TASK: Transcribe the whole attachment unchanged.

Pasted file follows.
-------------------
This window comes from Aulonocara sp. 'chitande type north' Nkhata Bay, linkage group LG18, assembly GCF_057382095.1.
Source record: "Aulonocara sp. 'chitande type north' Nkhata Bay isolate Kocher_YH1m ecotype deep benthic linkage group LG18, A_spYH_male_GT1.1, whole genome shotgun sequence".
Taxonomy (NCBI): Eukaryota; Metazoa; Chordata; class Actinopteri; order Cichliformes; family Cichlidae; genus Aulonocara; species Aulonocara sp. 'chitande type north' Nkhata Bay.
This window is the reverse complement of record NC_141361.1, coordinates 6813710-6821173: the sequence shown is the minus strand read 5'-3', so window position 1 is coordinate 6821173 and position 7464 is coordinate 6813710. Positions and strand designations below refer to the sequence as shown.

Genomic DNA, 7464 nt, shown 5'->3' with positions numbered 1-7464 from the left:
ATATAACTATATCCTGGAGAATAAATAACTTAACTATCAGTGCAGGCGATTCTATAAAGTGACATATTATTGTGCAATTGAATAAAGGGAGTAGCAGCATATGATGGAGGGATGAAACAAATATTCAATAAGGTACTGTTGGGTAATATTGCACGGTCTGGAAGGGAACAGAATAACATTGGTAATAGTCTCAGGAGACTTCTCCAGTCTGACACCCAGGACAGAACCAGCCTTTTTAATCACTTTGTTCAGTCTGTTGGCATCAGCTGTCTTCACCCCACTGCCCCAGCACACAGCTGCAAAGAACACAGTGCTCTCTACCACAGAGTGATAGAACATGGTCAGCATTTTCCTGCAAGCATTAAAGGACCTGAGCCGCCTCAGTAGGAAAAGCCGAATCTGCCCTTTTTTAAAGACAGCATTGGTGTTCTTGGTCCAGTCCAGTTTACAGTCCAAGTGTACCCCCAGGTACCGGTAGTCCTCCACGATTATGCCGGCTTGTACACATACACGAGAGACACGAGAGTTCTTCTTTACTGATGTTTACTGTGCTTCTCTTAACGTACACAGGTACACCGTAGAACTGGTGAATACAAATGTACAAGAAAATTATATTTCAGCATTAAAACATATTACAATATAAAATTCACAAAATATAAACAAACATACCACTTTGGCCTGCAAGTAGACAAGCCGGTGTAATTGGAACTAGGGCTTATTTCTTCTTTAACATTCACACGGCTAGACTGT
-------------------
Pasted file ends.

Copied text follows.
This window comes from Aulonocara sp. 'chitande type north' Nkhata Bay, linkage group LG18, assembly GCF_057382095.1.
Source record: "Aulonocara sp. 'chitande type north' Nkhata Bay isolate Kocher_YH1m ecotype deep benthic linkage group LG18, A_spYH_male_GT1.1, whole genome shotgun sequence".
Taxonomy (NCBI): Eukaryota; Metazoa; Chordata; class Actinopteri; order Cichliformes; family Cichlidae; genus Aulonocara; species Aulonocara sp. 'chitande type north' Nkhata Bay.
This window is the reverse complement of record NC_141361.1, coordinates 6813710-6821173: the sequence shown is the minus strand read 5'-3', so window position 1 is coordinate 6821173 and position 7464 is coordinate 6813710. Positions and strand designations below refer to the sequence as shown.

Genomic DNA, 7464 nt, shown 5'->3' with positions numbered 1-7464 from the left:
ATATAACTATATCCTGGAGAATAAATAACTTAACTATCAGTGCAGGCGATTCTATAAAGTGACATATTATTGTGCAATTGAATAAAGGGAGTAGCAGCATATGATGGAGGGATGAAACAAATATTCAATAAGGTACTGTTGGGTAATATTGCACGGTCTGGAAGGGAACAGAATAACATTGGTAATAGTCTCAGGAGACTTCTCCAGTCTGACACCCAGGACAGAACCAGCCTTTTTAATCACTTTGTTCAGTCTGTTGGCATCAGCTGTCTTCACCCCACTGCCCCAGCACACAGCTGCAAAGAACACAGTGCTCTCTACCACAGAGTGATAGAACATGGTCAGCATTTTCCTGCAAGCATTAAAGGACCTGAGCCGCCTCAGTAGGAAAAGCCGAATCTGCCCTTTTTTAAAGACAGCATTGGTGTTCTTGGTCCAGTCCAGTTTACAGTCCAAGTGTACCCCCAGGTACCGGTAGTCCTCCACGATTATGCCGGCTTGTACACATACACGAGAGACACGAGAGTTCTTCTTTACTGATGTTTACTGTGCTTCTCTTAACGTACACAGGTACACCGTAGAACTGGTGAATACAAATGTACAAGAAAATTATATTTCAGCATTAAAACATATTACAATATAAAATTCACAAAATATAAACAAACATACCACTTTGGCCTGCAAGTAGACAAGCCGGTGTAATTGGAACTAGGGCTTATTTCTTCTTTAACATTCACACGGCTAGACTGT